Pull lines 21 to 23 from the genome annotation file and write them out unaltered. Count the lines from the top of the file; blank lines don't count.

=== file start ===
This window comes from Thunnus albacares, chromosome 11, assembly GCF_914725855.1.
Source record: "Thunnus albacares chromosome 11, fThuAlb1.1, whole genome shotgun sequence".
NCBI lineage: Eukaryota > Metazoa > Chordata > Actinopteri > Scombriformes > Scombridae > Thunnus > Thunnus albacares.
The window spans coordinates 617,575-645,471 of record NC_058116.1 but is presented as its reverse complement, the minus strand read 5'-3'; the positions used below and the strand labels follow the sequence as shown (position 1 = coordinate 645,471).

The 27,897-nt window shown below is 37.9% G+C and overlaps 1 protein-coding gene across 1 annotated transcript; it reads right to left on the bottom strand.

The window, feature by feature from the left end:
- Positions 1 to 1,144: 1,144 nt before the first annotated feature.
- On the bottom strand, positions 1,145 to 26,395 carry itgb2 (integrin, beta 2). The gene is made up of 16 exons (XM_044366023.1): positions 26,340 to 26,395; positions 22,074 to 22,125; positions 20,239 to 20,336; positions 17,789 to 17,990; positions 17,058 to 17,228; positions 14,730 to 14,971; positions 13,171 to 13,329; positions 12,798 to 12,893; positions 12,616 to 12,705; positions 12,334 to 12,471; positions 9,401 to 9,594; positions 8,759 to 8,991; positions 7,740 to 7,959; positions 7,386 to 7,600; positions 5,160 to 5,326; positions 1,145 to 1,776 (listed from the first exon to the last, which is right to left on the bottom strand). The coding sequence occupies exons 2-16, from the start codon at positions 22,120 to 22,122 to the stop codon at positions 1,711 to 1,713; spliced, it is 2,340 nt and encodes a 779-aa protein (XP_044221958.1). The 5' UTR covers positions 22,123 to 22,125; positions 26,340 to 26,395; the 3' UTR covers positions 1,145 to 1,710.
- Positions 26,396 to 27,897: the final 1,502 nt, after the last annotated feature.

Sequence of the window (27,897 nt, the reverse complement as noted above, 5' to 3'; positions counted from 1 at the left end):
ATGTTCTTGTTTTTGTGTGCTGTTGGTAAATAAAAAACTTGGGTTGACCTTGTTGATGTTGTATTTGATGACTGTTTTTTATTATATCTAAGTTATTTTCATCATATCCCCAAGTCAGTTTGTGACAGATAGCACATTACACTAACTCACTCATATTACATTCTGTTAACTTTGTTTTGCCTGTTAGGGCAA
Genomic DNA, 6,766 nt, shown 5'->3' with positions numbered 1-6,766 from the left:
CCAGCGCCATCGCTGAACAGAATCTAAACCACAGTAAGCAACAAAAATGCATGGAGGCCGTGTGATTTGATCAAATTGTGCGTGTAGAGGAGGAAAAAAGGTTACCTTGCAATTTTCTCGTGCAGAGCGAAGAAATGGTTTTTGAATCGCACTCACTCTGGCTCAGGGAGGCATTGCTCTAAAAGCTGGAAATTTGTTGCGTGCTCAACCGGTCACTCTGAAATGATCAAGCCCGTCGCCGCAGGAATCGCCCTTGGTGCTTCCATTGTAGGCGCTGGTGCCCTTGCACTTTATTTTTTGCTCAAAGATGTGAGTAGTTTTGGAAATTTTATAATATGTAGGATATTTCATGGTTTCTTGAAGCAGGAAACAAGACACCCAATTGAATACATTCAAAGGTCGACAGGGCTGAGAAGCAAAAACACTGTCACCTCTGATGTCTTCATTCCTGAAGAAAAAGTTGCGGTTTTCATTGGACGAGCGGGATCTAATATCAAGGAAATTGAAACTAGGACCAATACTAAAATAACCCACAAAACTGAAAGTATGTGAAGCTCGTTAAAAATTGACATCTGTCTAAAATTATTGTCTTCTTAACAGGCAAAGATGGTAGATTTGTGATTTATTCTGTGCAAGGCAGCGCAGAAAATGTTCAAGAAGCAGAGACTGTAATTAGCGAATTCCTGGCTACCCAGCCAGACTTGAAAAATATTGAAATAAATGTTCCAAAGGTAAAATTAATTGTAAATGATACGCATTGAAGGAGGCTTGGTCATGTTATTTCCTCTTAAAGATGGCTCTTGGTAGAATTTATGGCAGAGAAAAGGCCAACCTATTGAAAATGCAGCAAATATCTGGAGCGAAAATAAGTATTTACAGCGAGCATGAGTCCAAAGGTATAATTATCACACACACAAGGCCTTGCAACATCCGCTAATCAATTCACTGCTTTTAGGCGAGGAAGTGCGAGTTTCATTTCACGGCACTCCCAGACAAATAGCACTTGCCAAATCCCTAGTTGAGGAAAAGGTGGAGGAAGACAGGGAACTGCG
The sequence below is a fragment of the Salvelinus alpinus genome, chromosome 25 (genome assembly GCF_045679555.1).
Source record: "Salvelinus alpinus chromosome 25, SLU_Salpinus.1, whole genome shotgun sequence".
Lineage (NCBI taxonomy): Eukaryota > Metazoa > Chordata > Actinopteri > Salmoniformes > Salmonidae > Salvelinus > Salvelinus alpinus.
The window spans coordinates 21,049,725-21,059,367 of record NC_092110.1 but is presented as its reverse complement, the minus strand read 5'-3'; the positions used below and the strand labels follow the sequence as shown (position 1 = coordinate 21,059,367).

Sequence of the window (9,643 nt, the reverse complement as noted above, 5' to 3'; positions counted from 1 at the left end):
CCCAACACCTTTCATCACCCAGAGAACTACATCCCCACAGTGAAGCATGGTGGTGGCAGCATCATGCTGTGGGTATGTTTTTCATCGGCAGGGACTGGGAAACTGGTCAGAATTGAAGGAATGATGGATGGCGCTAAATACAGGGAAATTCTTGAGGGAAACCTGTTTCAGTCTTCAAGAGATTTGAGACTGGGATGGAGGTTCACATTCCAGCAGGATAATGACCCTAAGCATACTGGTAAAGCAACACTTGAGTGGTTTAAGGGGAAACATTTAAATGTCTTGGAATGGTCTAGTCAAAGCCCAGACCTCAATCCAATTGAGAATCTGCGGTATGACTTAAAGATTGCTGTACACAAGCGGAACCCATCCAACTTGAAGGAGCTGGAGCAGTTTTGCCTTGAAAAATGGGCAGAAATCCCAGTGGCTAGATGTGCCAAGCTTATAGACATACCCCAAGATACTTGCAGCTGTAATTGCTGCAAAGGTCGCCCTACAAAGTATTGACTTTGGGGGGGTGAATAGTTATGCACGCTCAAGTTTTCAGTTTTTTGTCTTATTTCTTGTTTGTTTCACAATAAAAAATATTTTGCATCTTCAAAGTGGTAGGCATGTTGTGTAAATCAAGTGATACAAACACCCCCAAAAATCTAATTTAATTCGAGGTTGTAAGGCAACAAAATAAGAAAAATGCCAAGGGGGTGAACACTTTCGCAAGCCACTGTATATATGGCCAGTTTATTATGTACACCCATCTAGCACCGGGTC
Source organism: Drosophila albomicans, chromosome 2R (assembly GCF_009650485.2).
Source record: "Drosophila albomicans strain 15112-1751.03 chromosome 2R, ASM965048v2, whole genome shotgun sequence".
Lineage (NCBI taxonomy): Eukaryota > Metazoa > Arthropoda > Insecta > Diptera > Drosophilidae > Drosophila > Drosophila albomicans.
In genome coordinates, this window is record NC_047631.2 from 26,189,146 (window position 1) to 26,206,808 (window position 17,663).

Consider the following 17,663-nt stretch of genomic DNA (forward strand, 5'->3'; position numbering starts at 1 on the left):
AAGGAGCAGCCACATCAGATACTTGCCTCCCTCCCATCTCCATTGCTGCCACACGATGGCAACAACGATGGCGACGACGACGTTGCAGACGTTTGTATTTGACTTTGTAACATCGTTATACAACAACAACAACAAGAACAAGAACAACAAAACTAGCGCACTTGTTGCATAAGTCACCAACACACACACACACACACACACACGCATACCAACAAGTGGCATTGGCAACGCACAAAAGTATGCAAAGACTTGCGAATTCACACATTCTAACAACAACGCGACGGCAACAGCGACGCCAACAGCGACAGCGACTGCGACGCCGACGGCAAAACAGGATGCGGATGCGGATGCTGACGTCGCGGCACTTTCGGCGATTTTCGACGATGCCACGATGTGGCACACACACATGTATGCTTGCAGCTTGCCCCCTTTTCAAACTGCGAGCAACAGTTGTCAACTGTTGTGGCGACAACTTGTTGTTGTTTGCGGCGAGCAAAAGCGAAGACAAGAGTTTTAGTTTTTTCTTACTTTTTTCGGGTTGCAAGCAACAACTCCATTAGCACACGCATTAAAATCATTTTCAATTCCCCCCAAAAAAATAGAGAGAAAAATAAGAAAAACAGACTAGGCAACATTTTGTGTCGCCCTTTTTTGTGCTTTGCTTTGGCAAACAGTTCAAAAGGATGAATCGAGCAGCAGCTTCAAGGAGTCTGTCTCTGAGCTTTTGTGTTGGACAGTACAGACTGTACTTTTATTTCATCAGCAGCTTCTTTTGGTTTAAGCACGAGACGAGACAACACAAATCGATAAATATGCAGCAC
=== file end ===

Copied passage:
Source record: "Drosophila albomicans strain 15112-1751.03 chromosome 2R, ASM965048v2, whole genome shotgun sequence".
Lineage (NCBI taxonomy): Eukaryota > Metazoa > Arthropoda > Insecta > Diptera > Drosophilidae > Drosophila > Drosophila albomicans.
In genome coordinates, this window is record NC_047631.2 from 26,189,146 (window position 1) to 26,206,808 (window position 17,663).